An early fire engine
covered in today’s world of rolling news and instant online updates.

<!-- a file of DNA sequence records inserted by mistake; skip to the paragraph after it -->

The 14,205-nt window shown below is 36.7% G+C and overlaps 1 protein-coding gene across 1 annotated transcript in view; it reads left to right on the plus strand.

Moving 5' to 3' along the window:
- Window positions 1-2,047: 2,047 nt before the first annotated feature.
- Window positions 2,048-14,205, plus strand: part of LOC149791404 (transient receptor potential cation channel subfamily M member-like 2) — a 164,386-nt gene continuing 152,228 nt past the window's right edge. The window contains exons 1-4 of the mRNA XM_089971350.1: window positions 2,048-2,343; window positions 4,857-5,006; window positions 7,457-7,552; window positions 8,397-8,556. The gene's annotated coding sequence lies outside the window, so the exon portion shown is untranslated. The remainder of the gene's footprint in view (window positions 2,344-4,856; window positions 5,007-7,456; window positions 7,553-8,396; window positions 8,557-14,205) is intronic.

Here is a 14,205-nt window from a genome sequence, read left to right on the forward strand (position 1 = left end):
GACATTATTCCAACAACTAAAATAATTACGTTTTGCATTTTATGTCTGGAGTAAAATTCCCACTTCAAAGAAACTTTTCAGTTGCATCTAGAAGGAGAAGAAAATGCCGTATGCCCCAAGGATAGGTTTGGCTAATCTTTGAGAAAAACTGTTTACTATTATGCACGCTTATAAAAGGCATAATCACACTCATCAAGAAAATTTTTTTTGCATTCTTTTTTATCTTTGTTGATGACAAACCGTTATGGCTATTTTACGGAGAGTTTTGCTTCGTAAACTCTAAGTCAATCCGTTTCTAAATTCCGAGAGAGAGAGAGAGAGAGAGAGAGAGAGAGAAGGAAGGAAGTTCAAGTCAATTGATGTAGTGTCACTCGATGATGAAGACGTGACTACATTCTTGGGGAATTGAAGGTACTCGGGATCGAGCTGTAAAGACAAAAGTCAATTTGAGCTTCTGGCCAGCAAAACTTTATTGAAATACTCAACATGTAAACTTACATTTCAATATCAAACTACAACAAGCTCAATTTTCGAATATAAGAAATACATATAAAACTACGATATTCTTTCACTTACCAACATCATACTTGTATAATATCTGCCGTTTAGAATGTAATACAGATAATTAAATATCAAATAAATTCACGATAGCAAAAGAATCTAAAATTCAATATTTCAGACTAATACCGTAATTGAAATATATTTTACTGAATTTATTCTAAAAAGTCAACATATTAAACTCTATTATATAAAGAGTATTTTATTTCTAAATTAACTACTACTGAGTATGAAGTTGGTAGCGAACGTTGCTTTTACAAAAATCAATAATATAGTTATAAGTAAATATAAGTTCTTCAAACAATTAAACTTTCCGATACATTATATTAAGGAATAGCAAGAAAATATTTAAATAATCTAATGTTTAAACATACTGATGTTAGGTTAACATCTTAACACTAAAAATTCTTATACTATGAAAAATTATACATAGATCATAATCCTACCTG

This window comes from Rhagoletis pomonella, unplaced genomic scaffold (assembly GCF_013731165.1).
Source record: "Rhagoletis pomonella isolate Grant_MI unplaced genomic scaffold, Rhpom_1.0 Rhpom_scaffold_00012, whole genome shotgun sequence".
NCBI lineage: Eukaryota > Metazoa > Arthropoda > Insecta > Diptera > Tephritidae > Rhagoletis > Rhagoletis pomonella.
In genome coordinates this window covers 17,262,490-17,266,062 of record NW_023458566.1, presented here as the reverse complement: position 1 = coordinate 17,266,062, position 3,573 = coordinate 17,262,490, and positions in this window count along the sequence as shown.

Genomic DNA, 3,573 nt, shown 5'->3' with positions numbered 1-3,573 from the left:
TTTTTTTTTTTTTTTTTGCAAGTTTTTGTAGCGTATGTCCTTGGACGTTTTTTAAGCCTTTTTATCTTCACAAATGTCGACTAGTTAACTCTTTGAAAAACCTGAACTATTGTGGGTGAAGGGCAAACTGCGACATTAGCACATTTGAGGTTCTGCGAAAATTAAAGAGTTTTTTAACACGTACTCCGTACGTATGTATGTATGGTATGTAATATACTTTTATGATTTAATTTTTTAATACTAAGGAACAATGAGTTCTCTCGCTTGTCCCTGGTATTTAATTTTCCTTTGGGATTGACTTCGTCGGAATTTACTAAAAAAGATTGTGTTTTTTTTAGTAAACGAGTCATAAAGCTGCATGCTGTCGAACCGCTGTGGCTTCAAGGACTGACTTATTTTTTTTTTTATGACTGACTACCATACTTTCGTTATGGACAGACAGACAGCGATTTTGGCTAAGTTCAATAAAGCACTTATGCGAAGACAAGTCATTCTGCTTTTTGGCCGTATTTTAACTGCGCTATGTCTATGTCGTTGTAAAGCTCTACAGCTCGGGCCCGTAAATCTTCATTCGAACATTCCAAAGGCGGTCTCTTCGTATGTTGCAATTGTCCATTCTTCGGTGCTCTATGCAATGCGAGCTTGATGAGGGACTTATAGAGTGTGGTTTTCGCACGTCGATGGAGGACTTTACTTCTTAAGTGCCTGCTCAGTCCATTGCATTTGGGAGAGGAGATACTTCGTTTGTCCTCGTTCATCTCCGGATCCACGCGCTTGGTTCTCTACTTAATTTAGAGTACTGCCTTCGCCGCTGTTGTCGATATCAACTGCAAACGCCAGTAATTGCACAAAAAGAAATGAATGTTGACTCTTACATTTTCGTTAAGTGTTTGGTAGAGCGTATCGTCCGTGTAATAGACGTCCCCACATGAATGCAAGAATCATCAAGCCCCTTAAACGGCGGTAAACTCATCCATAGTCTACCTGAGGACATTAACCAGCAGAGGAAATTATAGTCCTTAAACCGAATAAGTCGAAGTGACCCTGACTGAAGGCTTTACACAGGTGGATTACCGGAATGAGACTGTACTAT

The fact that, nowadays, every week seems to brings news of a new disaster and that the Great Fire shares many of the same cast of characters—victims, refugees, profiteers and looters, scapegoats, and leaders both competent and incompetent—gives this fine exhibition an extra currency. ‘Fire! Fire!’ is at the Museum of London, London EC2, until April 17, 2017 (020–7001 9844; www.museumoflondon. org.uk) One of the exhibition highlights is a restored 17th-century fire engine (right). At the time, these were the very latest addition to the firefighters’ arsenal; a pump operated by long handles squirted water from a large barrel. It was claimed that, with 10 men working the engine, it was more effective than 500 men using buckets and ladders. However, when it came to the test, the engines failed. Very heavy and awkward to manoeuvre on the narrow, cobbled streets, they got stuck in the crowds fleeing the fire. When they finally did arrive on the scene, the fire was too fierce and the engines’ range too short to be effective.